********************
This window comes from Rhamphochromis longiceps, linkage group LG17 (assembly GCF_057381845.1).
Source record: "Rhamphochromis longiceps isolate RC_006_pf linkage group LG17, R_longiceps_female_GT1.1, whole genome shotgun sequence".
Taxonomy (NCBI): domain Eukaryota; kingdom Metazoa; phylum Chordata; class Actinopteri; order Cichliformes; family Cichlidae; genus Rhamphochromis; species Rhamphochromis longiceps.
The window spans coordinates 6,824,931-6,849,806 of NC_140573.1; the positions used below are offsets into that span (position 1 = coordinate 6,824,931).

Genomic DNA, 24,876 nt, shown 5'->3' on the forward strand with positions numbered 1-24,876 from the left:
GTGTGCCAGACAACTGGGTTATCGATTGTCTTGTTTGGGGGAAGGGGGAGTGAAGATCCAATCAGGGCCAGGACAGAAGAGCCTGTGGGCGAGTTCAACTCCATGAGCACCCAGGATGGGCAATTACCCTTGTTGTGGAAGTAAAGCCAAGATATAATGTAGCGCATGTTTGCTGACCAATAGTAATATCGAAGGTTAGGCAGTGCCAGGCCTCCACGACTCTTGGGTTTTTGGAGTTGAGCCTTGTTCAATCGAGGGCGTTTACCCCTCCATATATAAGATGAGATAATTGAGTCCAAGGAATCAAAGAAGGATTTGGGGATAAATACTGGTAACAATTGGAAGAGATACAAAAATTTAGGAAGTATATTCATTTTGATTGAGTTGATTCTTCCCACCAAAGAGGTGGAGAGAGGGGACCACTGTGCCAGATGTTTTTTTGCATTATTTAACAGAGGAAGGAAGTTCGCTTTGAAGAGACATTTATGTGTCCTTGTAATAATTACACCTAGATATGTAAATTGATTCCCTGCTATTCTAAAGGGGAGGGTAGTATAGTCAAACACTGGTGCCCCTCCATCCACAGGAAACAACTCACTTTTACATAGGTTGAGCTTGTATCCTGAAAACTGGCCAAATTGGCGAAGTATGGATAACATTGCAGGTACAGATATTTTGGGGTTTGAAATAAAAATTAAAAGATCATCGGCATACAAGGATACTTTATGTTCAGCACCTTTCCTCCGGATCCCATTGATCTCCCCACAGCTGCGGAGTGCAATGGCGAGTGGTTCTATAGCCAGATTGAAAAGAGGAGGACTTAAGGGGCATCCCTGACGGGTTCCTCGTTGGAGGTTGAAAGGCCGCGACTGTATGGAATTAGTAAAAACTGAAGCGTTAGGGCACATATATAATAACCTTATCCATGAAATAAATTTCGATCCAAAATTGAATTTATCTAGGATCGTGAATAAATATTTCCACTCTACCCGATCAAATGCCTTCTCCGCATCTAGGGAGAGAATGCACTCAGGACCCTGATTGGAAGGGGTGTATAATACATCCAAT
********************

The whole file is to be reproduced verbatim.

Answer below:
This window comes from Rhamphochromis longiceps, linkage group LG17 (assembly GCF_057381845.1).
Source record: "Rhamphochromis longiceps isolate RC_006_pf linkage group LG17, R_longiceps_female_GT1.1, whole genome shotgun sequence".
Taxonomy (NCBI): domain Eukaryota; kingdom Metazoa; phylum Chordata; class Actinopteri; order Cichliformes; family Cichlidae; genus Rhamphochromis; species Rhamphochromis longiceps.
The window spans coordinates 6,824,931-6,849,806 of NC_140573.1; the positions used below are offsets into that span (position 1 = coordinate 6,824,931).

Genomic DNA, 24,876 nt, shown 5'->3' on the forward strand with positions numbered 1-24,876 from the left:
GTGTGCCAGACAACTGGGTTATCGATTGTCTTGTTTGGGGGAAGGGGGAGTGAAGATCCAATCAGGGCCAGGACAGAAGAGCCTGTGGGCGAGTTCAACTCCATGAGCACCCAGGATGGGCAATTACCCTTGTTGTGGAAGTAAAGCCAAGATATAATGTAGCGCATGTTTGCTGACCAATAGTAATATCGAAGGTTAGGCAGTGCCAGGCCTCCACGACTCTTGGGTTTTTGGAGTTGAGCCTTGTTCAATCGAGGGCGTTTACCCCTCCATATATAAGATGAGATAATTGAGTCCAAGGAATCAAAGAAGGATTTGGGGATAAATACTGGTAACAATTGGAAGAGATACAAAAATTTAGGAAGTATATTCATTTTGATTGAGTTGATTCTTCCCACCAAAGAGGTGGAGAGAGGGGACCACTGTGCCAGATGTTTTTTTGCATTATTTAACAGAGGAAGGAAGTTCGCTTTGAAGAGACATTTATGTGTCCTTGTAATAATTACACCTAGATATGTAAATTGATTCCCTGCTATTCTAAAGGGGAGGGTAGTATAGTCAAACACTGGTGCCCCTCCATCCACAGGAAACAACTCACTTTTACATAGGTTGAGCTTGTATCCTGAAAACTGGCCAAATTGGCGAAGTATGGATAACATTGCAGGTACAGATATTTTGGGGTTTGAAATAAAAATTAAAAGATCATCGGCATACAAGGATACTTTATGTTCAGCACCTTTCCTCCGGATCCCATTGATCTCCCCACAGCTGCGGAGTGCAATGGCGAGTGGTTCTATAGCCAGATTGAAAAGAGGAGGACTTAAGGGGCATCCCTGACGGGTTCCTCGTTGGAGGTTGAAAGGCCGCGACTGTATGGAATTAGTAAAAACTGAAGCGTTAGGGCACATATATAATAACCTTATCCATGAAATAAATTTCGATCCAAAATTGAATTTATCTAGGATCGTGAATAAATATTTCCACTCTACCCGATCAAATGCCTTCTCCGCATCTAGGGAGAGAATGCACTCAGGACCCTGATTGGAAGGGGTGTATAATACATCCAAT